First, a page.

About two weeks ago, I was one of three farmers in the state accepted into the Connecticut chapter of the Northeast Organic Farming Association’s Journeyperson Program. Run with help from a United States Department of Agriculture grant, the program aims to help beginning farmers develop their skills by pairing them with a mentor and providing stipends for educational expenses and business planning.
The notion that farmers need formalized training might not seem peculiar, but the growth of such programs — If you don’t believe me, Google “new farmers” — signals a real problem for the organic movement. In addition to the obvious challenges entailed in starting a new farm, things like accessing land and finding start-up capital, is something more fundamental: Beginning farmers have a serious deficit of know-how.
Until relatively recently in the history of agriculture, farmers learned their trade the way most human knowledge was passed along — informally, by doing it, often at the foot of a more experienced practitioner. If you were a farmer, chances are your father was a farmer and his father before him, a multigenerational legacy of practical experience, leavened by memories of crop failures and other disasters, distilled over time and handed down — the kind of knowledge different in quality, not just quantity, from what can be acquired in a classroom. Talk to someone who grew up on a farm and you’ll encounter a wealth of practical wisdom, an amateur’s knack for fixing stuff and an intuitive sense of the land that is not quickly or easily taught.
But in the decades of American migration from farm to city, much of that knowledge has been lost. Today, about 2 percent of the U.S. population lives on a farm, and less than 1 percent claim farming or ranching as an occupation, according to the Environmental Protection Agency. A century ago, more than half of Americans derived their incomes from farming. That’s a lot of lost knowledge.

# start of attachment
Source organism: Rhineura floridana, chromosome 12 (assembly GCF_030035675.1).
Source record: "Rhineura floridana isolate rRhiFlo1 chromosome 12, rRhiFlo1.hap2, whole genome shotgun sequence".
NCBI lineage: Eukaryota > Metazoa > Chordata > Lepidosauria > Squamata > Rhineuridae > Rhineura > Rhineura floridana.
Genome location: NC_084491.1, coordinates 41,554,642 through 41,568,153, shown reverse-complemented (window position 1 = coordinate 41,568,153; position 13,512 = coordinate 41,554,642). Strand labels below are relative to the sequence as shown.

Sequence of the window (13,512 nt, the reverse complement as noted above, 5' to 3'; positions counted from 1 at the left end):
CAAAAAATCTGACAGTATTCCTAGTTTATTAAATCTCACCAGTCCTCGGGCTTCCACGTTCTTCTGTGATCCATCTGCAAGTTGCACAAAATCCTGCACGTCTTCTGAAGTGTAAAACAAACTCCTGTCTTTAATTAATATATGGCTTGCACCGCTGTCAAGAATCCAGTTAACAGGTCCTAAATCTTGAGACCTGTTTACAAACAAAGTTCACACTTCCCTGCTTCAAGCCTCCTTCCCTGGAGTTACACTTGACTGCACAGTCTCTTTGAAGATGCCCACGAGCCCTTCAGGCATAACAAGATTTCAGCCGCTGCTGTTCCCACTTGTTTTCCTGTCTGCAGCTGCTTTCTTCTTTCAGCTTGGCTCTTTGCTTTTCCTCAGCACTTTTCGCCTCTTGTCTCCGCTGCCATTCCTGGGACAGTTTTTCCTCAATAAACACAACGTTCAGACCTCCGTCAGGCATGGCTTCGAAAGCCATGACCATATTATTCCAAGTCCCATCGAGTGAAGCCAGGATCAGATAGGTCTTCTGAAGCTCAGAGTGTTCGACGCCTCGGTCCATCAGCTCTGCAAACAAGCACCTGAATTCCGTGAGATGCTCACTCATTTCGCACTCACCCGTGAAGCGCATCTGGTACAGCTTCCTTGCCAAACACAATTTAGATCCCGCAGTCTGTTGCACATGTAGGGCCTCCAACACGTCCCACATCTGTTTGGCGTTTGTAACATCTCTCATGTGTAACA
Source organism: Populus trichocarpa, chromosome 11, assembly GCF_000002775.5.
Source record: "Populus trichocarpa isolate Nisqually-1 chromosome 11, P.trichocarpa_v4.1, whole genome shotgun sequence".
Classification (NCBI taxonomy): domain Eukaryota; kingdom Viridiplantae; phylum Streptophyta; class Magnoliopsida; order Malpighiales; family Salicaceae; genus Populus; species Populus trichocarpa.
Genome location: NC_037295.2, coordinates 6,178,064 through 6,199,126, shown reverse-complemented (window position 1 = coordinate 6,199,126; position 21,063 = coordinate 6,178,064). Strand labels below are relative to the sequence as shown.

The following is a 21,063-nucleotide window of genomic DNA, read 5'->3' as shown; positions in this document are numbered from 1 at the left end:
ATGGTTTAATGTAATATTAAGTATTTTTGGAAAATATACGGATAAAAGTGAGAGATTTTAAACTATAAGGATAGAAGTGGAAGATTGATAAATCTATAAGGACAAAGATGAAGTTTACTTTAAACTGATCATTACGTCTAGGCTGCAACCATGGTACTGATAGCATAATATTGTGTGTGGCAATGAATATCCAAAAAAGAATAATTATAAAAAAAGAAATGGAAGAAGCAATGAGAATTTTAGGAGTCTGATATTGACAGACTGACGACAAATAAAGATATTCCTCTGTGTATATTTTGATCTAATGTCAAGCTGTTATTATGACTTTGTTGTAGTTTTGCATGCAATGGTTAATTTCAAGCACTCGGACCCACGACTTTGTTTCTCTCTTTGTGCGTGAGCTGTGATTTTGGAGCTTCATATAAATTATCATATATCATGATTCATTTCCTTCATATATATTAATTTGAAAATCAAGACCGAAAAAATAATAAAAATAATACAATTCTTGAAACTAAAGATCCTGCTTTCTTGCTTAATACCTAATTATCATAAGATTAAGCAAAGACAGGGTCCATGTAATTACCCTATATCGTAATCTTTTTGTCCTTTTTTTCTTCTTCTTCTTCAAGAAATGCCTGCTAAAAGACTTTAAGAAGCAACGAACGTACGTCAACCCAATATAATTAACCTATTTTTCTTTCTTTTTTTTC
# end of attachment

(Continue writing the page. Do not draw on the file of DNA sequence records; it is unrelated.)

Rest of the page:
The result is that bumbling city folks like myself are scrambling to figure out how to do this thing we believe to be so important. And I’m not just talking about handling plants. Beneath the placid surface of the supposedly bucolic farm life is a welter of highly technical and specialized systems.
Earlier this week, I spent several hours on the phone with an exceedingly patient salesman for an irrigation company in Pennsylvania. Reducing bushings, camlocks, poly nipples, mini wobblers, layflat, goof plugs. Before I knew it, I had racked up a $1,300 order, virtually none of the components of which I can identify. It’s gonna be an interesting day when the UPS truck arrives.
So thank you Connecticut NOFA. I might look like a competent farmer in that highly stylized photo I sent you for my program bio — a bio that looks utterly silly with its list of professional qualifications and degrees from brand-name institutions, all of which are completely useless to my current occupation. Really I’m just another city kid audacious — or foolhardy — enough to think he can do this.
Veteran JTA journalist Ben Harris is chronicling his new life as a Connecticut farmer. Read more of his weekly dispatches here.
From the annals of Jewish farming: In 1933, a JTA correspondent visited a Minnesota “Hachshara” farm that was training pioneers for kibbutzim in Palestine and described how one participant, a former Chicago stenographer named Miriam German, “pledged herself to the ideals of the Chalutz (pioneers) and no amount of milking at dawn or hoeing in the hot sun will shake her faith in them.”